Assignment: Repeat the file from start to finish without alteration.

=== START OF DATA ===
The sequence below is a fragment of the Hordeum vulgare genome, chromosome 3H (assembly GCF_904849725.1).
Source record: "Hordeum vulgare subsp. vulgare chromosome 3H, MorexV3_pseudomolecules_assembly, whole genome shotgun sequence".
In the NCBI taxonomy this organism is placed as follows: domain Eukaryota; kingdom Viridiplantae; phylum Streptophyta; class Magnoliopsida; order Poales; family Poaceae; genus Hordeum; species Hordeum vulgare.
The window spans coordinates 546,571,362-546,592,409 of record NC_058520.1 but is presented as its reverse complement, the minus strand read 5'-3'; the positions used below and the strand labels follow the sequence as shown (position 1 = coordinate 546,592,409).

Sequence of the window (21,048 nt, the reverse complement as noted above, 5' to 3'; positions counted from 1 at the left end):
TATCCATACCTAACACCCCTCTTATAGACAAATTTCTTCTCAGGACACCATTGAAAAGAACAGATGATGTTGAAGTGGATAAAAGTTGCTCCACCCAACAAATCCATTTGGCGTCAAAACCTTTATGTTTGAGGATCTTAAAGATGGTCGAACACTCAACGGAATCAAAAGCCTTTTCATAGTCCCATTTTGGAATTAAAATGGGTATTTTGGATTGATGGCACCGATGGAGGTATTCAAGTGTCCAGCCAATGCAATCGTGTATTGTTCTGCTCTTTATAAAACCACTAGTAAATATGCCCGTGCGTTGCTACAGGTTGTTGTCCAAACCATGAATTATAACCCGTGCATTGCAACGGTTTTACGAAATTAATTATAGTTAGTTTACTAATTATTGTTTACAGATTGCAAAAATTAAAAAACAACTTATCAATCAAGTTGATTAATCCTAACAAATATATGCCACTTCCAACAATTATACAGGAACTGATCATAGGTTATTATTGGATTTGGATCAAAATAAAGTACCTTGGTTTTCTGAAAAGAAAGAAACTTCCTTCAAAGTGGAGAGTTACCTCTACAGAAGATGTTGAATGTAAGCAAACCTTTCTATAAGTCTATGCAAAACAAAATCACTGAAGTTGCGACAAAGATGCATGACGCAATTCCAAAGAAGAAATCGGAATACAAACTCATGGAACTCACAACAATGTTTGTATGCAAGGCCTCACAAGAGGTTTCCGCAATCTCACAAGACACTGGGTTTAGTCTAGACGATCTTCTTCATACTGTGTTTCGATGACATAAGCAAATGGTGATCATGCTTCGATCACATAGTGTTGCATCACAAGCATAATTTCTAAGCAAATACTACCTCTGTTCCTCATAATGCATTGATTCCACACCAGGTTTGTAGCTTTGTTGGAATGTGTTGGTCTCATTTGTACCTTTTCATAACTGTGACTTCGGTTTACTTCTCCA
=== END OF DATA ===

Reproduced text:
The sequence below is a fragment of the Hordeum vulgare genome, chromosome 3H (assembly GCF_904849725.1).
Source record: "Hordeum vulgare subsp. vulgare chromosome 3H, MorexV3_pseudomolecules_assembly, whole genome shotgun sequence".
In the NCBI taxonomy this organism is placed as follows: domain Eukaryota; kingdom Viridiplantae; phylum Streptophyta; class Magnoliopsida; order Poales; family Poaceae; genus Hordeum; species Hordeum vulgare.
The window spans coordinates 546,571,362-546,592,409 of record NC_058520.1 but is presented as its reverse complement, the minus strand read 5'-3'; the positions used below and the strand labels follow the sequence as shown (position 1 = coordinate 546,592,409).

Sequence of the window (21,048 nt, the reverse complement as noted above, 5' to 3'; positions counted from 1 at the left end):
TATCCATACCTAACACCCCTCTTATAGACAAATTTCTTCTCAGGACACCATTGAAAAGAACAGATGATGTTGAAGTGGATAAAAGTTGCTCCACCCAACAAATCCATTTGGCGTCAAAACCTTTATGTTTGAGGATCTTAAAGATGGTCGAACACTCAACGGAATCAAAAGCCTTTTCATAGTCCCATTTTGGAATTAAAATGGGTATTTTGGATTGATGGCACCGATGGAGGTATTCAAGTGTCCAGCCAATGCAATCGTGTATTGTTCTGCTCTTTATAAAACCACTAGTAAATATGCCCGTGCGTTGCTACAGGTTGTTGTCCAAACCATGAATTATAACCCGTGCATTGCAACGGTTTTACGAAATTAATTATAGTTAGTTTACTAATTATTGTTTACAGATTGCAAAAATTAAAAAACAACTTATCAATCAAGTTGATTAATCCTAACAAATATATGCCACTTCCAACAATTATACAGGAACTGATCATAGGTTATTATTGGATTTGGATCAAAATAAAGTACCTTGGTTTTCTGAAAAGAAAGAAACTTCCTTCAAAGTGGAGAGTTACCTCTACAGAAGATGTTGAATGTAAGCAAACCTTTCTATAAGTCTATGCAAAACAAAATCACTGAAGTTGCGACAAAGATGCATGACGCAATTCCAAAGAAGAAATCGGAATACAAACTCATGGAACTCACAACAATGTTTGTATGCAAGGCCTCACAAGAGGTTTCCGCAATCTCACAAGACACTGGGTTTAGTCTAGACGATCTTCTTCATACTGTGTTTCGATGACATAAGCAAATGGTGATCATGCTTCGATCACATAGTGTTGCATCACAAGCATAATTTCTAAGCAAATACTACCTCTGTTCCTCATAATGCATTGATTCCACACCAGGTTTGTAGCTTTGTTGGAATGTGTTGGTCTCATTTGTACCTTTTCATAACTGTGACTTCGGTTTACTTCTCCA